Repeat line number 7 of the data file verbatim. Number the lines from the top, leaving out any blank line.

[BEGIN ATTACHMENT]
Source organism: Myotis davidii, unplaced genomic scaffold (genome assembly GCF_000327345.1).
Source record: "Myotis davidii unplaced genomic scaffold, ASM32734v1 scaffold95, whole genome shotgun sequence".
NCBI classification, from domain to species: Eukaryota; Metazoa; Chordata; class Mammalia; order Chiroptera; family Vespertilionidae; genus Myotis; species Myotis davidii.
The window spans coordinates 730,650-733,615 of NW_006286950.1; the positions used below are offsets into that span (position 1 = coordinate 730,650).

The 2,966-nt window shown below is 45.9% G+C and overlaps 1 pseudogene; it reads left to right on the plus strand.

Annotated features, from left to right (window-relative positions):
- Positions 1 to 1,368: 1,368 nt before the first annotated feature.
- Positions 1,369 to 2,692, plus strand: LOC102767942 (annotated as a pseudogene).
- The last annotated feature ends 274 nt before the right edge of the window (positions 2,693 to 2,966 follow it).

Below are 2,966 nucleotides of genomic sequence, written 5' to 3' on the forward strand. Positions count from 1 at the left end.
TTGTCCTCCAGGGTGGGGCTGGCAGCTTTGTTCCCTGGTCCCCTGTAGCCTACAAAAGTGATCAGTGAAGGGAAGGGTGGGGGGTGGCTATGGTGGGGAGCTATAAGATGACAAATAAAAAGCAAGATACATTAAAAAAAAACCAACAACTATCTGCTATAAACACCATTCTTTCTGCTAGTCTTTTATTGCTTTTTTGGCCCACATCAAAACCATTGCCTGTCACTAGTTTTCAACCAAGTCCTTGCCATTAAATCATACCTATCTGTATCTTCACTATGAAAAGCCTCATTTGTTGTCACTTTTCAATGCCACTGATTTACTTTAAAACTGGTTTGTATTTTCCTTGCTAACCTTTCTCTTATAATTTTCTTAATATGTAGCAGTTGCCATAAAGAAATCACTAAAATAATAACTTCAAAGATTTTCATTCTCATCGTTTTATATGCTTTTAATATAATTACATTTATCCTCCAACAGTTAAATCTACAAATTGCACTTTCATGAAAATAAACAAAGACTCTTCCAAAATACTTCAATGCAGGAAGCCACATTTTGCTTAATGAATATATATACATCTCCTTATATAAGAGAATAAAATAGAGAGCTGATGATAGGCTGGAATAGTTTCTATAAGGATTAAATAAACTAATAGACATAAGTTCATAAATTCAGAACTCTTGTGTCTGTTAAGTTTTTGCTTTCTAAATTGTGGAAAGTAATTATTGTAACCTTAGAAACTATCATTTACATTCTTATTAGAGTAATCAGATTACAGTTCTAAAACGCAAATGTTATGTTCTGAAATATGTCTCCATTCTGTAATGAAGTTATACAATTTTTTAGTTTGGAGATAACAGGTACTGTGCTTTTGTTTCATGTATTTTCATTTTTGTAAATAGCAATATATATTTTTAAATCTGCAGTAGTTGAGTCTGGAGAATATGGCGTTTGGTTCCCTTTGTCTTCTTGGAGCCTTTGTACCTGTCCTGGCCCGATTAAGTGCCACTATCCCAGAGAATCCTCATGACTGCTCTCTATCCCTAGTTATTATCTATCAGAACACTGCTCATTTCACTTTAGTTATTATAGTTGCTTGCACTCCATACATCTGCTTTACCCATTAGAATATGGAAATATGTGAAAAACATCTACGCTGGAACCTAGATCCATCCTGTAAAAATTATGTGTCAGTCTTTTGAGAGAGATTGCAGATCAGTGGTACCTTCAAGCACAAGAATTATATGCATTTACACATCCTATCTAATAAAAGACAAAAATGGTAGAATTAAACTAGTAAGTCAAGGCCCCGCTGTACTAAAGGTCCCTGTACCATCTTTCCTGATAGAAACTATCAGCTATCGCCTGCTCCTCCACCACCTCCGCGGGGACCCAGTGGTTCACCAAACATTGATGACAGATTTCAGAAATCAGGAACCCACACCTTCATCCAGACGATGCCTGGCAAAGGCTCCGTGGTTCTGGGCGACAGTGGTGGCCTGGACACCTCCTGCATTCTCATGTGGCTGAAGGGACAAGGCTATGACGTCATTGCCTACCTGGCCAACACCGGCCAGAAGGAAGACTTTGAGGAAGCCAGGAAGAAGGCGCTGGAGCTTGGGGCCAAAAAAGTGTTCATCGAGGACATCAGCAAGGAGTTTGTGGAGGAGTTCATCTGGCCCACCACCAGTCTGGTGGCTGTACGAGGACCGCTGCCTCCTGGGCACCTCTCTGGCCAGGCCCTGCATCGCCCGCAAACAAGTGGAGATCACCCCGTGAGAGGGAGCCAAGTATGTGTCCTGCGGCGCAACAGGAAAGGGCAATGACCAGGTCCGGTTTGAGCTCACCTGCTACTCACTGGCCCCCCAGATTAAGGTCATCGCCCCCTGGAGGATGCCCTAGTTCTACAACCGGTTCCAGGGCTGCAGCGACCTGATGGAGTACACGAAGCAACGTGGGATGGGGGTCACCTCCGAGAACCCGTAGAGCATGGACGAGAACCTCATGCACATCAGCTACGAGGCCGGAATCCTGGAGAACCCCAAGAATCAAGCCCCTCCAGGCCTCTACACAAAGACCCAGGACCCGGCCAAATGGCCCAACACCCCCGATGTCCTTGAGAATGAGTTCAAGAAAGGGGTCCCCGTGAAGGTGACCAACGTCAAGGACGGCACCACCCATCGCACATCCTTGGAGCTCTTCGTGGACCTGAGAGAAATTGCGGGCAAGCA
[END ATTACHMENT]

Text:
- Positions 1 to 1,368: 1,368 nt before the first annotated feature.